TH‐D‐M100F‐03: A PET Head and Neck Tumor Delineation Approach Based On Adaptive Region‐Growing and Dual‐Front Active Contours

H. li, W. Thorstad, K. Biehl, R. Laforest, E. Donnelly, D. Low, W. lu

Research output: Contribution to journalArticlepeer-review

Abstract

Purpose: To present a novel, semi‐automatic hybrid method for PET tumor delineation utilizing adaptive region‐growing and dual‐front active contours. Method and Materials: The process begins when an experienced radiation oncologist manually draws a rough region of interest (ROI) that encloses a tumor. The image voxel having the highest intensity is chosen as a seed point. A region growing algorithm successively appends to the seed point all neighboring voxels whose intensities >= T% of the mean of the current region, which is updated after each voxel is added. When T varies from 100 to 0, the resulting volumes increase from a small region to the entire rough ROI. With this criterion, a sharp volume increase has been observed at certain T values. The process uses the sharp increases as landmarks that are used to define the image intensity level that is used to define the tumor boundary. However, the tumor volume is found to be slightly larger than the anatomically defined volume possibly due to the partial volume effect. Therefore, we use a dual‐front active contour model to refine it automatically. We assign all points on the initial tumor boundary one label, and the seed point another label. Then we propagate the labeled boundaries towards each other. The evolution stops at meeting points that form the final tumor boundary. Results: A cylindrical phantom with seven hollow spheres of varying size (8–32mm) was constructed and scanned using a Siemens PET scanner under 12 various conditions. The method was tested on these 84 images with errors of volume overlap metric of 57.4% to 99.0% between the detected volumes and the actual volumes. Conclusion: This hybrid method guarantees a reproducible result for a specific image. Experimental results demonstrate the robustness, accuracy, reproducibility, and its potential usefulness in clinical radiation therapy planning.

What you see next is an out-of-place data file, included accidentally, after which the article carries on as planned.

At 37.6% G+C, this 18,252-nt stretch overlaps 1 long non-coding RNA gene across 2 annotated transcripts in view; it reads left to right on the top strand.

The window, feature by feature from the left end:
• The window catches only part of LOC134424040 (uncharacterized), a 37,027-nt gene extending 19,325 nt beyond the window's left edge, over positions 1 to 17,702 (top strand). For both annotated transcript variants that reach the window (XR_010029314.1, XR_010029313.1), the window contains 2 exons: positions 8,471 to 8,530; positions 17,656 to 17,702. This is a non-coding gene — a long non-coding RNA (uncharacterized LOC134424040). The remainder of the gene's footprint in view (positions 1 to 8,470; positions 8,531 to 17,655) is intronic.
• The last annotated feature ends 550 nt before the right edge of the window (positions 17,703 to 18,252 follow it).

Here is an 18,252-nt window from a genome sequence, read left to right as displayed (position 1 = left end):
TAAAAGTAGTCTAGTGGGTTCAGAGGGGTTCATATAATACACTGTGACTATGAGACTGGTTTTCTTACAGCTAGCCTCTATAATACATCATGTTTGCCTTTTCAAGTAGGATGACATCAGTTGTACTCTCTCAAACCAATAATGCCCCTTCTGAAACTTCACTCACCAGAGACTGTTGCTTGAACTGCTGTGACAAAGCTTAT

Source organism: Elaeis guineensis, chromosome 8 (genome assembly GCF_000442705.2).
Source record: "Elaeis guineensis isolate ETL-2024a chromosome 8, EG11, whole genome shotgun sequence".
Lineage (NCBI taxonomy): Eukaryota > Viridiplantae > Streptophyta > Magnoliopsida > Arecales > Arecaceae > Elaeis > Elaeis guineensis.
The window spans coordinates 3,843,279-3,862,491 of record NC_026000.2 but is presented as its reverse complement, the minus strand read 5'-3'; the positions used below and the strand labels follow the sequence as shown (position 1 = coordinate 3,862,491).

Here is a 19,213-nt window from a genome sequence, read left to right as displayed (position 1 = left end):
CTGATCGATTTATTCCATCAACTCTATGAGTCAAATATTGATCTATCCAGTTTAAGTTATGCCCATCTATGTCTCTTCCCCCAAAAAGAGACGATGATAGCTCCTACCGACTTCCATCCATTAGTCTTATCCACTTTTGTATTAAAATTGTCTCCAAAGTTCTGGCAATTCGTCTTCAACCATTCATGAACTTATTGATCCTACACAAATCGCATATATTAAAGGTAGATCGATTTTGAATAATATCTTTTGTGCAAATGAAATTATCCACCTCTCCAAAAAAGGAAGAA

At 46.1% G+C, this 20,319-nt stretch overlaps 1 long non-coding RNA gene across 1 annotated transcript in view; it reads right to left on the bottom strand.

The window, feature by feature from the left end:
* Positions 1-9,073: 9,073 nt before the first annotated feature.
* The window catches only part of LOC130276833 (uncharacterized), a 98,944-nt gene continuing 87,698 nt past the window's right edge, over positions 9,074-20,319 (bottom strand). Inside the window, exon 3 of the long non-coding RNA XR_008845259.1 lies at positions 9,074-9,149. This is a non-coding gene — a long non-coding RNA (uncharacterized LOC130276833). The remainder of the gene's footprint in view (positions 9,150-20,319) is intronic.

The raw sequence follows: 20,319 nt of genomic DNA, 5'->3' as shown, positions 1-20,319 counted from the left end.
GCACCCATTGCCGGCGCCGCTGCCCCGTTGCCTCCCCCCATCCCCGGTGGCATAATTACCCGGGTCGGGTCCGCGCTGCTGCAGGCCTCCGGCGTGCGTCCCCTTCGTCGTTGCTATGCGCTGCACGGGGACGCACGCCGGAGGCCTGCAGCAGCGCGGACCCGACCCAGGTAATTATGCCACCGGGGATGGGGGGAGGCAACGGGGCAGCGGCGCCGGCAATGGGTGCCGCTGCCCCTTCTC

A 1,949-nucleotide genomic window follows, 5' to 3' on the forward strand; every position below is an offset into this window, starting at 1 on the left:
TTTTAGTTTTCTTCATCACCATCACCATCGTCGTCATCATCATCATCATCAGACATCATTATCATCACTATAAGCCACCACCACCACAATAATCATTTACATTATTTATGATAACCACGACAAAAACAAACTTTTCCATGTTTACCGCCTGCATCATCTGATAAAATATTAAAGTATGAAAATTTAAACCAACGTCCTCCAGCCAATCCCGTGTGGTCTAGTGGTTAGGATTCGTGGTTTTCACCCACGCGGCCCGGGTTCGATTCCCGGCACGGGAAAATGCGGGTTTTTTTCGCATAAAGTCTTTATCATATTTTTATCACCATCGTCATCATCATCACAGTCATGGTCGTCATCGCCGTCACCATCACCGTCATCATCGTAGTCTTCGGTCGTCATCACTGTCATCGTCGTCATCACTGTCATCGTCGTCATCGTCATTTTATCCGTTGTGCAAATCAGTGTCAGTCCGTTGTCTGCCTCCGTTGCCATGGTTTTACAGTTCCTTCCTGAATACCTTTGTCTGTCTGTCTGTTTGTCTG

Original languageEnglish (US)
Number of pages1
JournalMedical Physics
Volume34
Issue number6
DOIs
StatePublished - Jun 2007

ASJC Scopus subject areas

  • Biophysics
  • Radiology Nuclear Medicine and imaging

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